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How to Get Fired as a VP of Corporate Development

This isn’t your typical “how-to” guide. At Midaxo, we talk to Heads of Corporate Development every day. We’ve found that the profile of your average Vice President of Corp Dev runs the gamut from seasoned professionals who are resistant to change, to eager, forward thinking folks who embrace change. Although no two individuals are alike, we have noticed some consistent pitfalls that all Heads of Corp Dev should avoid. These are the types of behaviors and oversights that get people fired. So, if you hate your job and want to lose it, please follow this guide:

1. Lose Lots of Money

This is obvious and unfortunately happens more often than businesses would prefer. The question is: How does this happen? According to studies conducted by Harvard Business Review, about 70% of acquisitions fail. However, a common thread in many “failed acquisitions” can be tracked back to deal oversight, and an inability to link due diligence findings to integration. Most M&A processes run in silos where the teams sourcing deals have little accountability to what actually happens in due diligence. The same is true for due diligence teams who have little accountability to what actually happens during Integration. This lack of accountability in the handoff between teams is broken, but change appears to be on the horizon. Many new-age VPs of Corp Dev have created one holistic process where findings, issues, and opportunities found early on are captured and communicated all the way through integration.

2. Hire New People without a Solid Process

Hiring is extremely difficult. In my opinion, it’s one of the most challenging parts of any managerial role. In my view, there are three buckets that all corporate development responsibilities fall into:

  • “Out of my control” – the market, a target's readiness to sell, etc
  • “Mostly controllable” – hiring, forecasting, etc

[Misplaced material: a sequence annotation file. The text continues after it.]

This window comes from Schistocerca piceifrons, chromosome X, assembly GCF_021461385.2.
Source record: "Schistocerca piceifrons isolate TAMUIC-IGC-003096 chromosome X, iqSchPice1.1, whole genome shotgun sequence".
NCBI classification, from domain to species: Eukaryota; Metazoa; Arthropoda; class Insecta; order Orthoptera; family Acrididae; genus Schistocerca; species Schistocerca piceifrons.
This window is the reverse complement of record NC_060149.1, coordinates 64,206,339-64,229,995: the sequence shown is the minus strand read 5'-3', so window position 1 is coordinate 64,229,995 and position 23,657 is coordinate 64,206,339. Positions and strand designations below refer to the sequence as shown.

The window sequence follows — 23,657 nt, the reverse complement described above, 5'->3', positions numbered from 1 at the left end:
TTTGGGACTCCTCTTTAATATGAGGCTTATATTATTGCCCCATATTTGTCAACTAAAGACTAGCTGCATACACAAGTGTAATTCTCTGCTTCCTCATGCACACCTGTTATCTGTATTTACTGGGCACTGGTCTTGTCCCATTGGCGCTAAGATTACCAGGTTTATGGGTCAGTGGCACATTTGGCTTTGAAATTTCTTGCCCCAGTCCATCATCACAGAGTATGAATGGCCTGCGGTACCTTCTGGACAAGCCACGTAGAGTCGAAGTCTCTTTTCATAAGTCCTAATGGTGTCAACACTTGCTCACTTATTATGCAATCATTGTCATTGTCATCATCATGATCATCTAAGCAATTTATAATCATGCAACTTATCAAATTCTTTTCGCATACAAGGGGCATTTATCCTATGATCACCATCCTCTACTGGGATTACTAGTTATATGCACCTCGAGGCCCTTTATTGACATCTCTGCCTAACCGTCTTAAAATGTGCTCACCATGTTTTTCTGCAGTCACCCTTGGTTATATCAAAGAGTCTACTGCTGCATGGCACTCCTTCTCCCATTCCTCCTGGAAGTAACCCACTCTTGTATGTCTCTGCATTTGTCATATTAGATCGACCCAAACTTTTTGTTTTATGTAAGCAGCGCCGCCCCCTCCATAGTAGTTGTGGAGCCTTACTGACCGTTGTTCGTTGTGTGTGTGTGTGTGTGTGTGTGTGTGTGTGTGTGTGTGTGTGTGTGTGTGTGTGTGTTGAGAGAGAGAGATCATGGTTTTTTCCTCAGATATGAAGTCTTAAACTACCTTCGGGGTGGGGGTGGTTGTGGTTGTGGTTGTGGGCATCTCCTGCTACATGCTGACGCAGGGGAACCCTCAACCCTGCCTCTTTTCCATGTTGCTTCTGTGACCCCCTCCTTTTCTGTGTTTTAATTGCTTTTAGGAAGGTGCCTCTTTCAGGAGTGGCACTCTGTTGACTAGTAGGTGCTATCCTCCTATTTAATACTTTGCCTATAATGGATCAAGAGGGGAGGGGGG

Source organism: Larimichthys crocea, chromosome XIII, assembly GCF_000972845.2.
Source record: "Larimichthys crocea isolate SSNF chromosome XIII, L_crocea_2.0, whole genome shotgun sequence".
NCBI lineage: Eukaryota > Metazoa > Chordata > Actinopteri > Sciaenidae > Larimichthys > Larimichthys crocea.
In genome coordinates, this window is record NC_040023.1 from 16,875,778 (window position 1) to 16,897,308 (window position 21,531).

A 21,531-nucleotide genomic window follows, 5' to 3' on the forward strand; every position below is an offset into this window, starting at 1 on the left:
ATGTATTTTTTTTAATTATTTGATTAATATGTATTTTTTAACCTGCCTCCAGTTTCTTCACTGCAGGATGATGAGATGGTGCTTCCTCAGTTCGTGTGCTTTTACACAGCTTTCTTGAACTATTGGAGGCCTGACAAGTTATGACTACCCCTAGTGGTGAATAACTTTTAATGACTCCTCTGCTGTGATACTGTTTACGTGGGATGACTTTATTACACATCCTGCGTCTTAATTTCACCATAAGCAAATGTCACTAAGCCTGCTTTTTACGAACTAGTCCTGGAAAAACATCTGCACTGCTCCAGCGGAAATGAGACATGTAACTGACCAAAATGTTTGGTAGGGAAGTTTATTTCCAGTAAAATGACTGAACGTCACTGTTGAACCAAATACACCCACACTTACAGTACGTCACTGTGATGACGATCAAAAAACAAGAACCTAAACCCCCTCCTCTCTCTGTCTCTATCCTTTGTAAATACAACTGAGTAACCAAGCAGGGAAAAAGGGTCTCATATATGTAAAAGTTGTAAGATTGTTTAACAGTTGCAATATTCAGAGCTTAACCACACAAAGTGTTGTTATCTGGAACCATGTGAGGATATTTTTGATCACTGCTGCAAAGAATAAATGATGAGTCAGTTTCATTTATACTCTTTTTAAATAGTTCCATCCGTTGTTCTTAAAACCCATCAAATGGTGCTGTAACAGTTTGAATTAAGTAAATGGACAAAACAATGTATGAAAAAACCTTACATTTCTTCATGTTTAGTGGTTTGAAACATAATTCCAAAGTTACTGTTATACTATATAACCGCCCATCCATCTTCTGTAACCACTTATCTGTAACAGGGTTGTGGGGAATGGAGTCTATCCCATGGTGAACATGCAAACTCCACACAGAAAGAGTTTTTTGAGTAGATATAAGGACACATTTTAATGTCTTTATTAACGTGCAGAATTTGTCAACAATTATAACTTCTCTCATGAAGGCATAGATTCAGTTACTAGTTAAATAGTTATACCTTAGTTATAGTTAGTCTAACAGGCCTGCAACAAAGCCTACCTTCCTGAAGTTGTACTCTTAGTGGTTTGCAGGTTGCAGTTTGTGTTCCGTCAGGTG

• “Highly controllable” – your M&A process, tools and technology, etc

You can’t control the market. A number of factors are at play when determining conditions that are either favorable, or unfavorable, and as a Head of Corp Dev, you really cannot control those. You can mostly control hiring, but you will likely make hiring mistakes at some point. No matter what pieces you put in place to objectively rank a candidate, a lot of the decision relies on judgement. When it comes to processes though, you can absolutely control what is put in place for your team. Having a standardized, repeatable process is crucial to the success of M&A teams, and that is something within your direct control! Even if you make a mistake hiring someone that is less competent than you originally thought, it won’t impact the business as much if they have a proven, effective playbook to follow.

Download a copy of our multi-stream post-merger integration checklist template to start building an effective playbook today.

3. Overlook When to Hold’em, and When to Fold’em

This is a classic mistake in corporate development. Someone gets excited about a potential target early in the deal process, and then fails to see the red flags along the way. Building guardrails and fail-safes into your process is the best way to avoid this common misstep. Decision points need to be formally built into your M&A process so that you can recognize when a deal no longer aligns with your strategic goals and initiatives.

4. Fail to Engage ALL Stakeholders in the M&A process

I’ve often heard Heads of Corp Dev compare this part of their job to “herding cats." How do I get people whose day job is XYZ to prioritize the tasks I need them to complete? Your job is to make this process as painless and efficient as possible. By reducing inefficiencies in your process and having a standardized playbook for them to follow, life is easier for everybody involved. Here are a few ways effective Corp Dev leads have improved the engagement of internal and external stakeholders:

  • Provide an easy way to complete tasks. If completing a task requires multiple log-ins or tools, then you’re asking too much.
  • Implement a consistent cadence of automated (if possible) reminders to complete tasks. This will save you from having to pick up the phone or send yet another gentle reminder email.
  • Ask all players involved in a deal to rate your process 1-10 after the deal is finished. Listen to their feedback and suggestions for improvement! Each deal process should improve and become more efficient over time. If you find that deals are not getting easier - or worse, becoming more difficult - then you’re doing something wrong. You can only ask for so many favors before people will start to question you or your teams' competence.

Hopefully as you were reading along, you weren’t relating to too much to this reverse guide on what NOT to do. But if you were, that’s ok! Focus on what you can control, and start building a repeatable M&A process playbook today.